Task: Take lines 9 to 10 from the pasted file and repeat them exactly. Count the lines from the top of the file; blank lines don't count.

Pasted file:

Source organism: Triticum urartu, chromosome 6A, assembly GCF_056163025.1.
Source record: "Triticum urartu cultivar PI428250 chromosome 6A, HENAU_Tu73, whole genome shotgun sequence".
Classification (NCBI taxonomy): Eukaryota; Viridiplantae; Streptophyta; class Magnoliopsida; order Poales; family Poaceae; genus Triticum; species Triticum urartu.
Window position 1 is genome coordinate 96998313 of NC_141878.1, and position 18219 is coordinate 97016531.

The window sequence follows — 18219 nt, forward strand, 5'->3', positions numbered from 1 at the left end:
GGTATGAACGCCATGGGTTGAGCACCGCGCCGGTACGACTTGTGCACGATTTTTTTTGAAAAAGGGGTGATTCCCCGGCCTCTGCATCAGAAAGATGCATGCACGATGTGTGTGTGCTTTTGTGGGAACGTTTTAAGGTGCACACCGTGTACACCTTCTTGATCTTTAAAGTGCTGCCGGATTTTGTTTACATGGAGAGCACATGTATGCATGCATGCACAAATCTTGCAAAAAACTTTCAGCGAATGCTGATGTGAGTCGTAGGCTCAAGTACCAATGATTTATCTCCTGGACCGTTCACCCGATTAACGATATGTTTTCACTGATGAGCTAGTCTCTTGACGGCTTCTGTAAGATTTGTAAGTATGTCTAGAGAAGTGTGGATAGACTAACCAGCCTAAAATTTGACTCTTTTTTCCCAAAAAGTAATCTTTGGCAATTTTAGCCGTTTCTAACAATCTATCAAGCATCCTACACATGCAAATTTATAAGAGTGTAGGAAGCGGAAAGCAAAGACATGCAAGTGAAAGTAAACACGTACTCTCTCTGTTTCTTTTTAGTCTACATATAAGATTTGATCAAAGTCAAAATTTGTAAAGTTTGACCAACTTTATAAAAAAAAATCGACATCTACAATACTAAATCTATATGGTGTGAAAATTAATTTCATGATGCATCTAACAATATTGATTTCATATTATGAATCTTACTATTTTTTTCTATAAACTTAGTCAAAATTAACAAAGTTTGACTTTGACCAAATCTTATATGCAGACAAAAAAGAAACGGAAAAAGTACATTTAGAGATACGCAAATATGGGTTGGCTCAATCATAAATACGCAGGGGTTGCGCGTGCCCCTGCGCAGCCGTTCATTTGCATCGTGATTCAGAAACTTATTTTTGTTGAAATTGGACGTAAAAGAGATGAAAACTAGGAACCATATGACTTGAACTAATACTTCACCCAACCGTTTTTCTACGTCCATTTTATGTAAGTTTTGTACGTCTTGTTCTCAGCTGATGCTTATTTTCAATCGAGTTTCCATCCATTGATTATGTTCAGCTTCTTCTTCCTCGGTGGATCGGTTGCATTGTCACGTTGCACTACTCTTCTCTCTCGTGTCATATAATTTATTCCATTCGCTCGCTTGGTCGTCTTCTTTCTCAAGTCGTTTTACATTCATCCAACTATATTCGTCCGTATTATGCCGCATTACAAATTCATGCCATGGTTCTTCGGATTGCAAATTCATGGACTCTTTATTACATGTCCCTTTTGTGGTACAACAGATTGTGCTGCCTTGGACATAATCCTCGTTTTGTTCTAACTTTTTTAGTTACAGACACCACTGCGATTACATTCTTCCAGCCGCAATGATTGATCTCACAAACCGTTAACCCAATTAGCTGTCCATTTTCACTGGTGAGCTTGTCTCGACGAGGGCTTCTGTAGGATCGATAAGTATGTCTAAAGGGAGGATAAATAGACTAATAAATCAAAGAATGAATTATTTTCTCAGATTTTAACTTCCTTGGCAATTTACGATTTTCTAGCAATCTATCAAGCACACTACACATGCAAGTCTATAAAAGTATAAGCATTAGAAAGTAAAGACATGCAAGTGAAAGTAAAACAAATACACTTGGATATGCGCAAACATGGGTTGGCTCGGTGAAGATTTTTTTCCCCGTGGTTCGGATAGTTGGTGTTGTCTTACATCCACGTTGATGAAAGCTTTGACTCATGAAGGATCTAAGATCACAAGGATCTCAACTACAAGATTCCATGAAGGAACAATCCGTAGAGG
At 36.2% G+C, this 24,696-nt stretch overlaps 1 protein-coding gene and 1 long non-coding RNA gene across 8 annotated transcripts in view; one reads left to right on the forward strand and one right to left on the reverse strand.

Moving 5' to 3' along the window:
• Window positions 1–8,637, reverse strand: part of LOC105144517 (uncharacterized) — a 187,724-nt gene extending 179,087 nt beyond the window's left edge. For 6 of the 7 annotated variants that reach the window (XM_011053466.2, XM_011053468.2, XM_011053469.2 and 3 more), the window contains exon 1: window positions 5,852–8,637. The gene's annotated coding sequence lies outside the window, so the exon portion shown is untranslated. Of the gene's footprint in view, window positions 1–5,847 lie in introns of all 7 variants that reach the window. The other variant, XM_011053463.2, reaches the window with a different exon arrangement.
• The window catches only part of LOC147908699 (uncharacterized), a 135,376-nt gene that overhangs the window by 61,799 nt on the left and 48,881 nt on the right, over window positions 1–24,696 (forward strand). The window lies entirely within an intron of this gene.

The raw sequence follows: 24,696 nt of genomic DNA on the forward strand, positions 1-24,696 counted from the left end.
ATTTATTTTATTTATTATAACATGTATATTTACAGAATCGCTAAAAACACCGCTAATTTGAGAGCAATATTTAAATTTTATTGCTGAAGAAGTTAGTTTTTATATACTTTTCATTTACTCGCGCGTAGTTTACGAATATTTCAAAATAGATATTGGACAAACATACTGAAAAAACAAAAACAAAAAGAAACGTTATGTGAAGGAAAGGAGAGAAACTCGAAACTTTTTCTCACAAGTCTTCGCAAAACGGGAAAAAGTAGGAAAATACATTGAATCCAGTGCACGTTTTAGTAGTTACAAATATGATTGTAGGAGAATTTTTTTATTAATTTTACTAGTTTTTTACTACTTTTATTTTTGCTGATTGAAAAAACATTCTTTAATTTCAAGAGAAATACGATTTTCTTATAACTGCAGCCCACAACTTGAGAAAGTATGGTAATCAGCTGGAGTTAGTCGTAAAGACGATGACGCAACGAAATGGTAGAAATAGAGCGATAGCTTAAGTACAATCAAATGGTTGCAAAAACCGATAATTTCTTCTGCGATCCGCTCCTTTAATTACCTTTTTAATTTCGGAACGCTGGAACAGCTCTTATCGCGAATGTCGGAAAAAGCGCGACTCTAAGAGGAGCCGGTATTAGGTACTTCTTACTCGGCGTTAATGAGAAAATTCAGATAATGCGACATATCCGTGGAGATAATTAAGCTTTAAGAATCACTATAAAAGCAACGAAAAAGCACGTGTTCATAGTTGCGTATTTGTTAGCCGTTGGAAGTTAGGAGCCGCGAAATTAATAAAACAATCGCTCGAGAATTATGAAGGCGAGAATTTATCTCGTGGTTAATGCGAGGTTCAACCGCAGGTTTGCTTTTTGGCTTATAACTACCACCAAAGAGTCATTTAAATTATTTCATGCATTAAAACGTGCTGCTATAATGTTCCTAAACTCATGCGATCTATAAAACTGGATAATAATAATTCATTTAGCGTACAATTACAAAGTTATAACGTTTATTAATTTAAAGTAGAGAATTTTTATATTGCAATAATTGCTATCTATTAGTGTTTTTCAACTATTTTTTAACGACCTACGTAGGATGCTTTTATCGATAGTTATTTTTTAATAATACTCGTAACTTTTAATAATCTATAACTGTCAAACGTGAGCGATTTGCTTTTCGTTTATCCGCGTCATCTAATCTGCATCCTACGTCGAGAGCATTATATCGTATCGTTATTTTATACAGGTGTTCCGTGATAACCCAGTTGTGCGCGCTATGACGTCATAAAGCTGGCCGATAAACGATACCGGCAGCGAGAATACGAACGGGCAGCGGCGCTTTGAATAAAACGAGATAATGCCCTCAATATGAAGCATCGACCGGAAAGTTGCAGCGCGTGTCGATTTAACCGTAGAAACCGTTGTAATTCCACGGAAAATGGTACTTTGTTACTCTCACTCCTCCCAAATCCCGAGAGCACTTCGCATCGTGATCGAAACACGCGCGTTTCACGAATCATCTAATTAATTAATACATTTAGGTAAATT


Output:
• Window positions 1–8,637, reverse strand: part of LOC105144517 (uncharacterized) — a 187,724-nt gene extending 179,087 nt beyond the window's left edge. For 6 of the 7 annotated variants that reach the window (XM_011053466.2, XM_011053468.2, XM_011053469.2 and 3 more), the window contains exon 1: window positions 5,852–8,637. The gene's annotated coding sequence lies outside the window, so the exon portion shown is untranslated. Of the gene's footprint in view, window positions 1–5,847 lie in introns of all 7 variants that reach the window. The other variant, XM_011053463.2, reaches the window with a different exon arrangement.
• The window catches only part of LOC147908699 (uncharacterized), a 135,376-nt gene that overhangs the window by 61,799 nt on the left and 48,881 nt on the right, over window positions 1–24,696 (forward strand). The window lies entirely within an intron of this gene.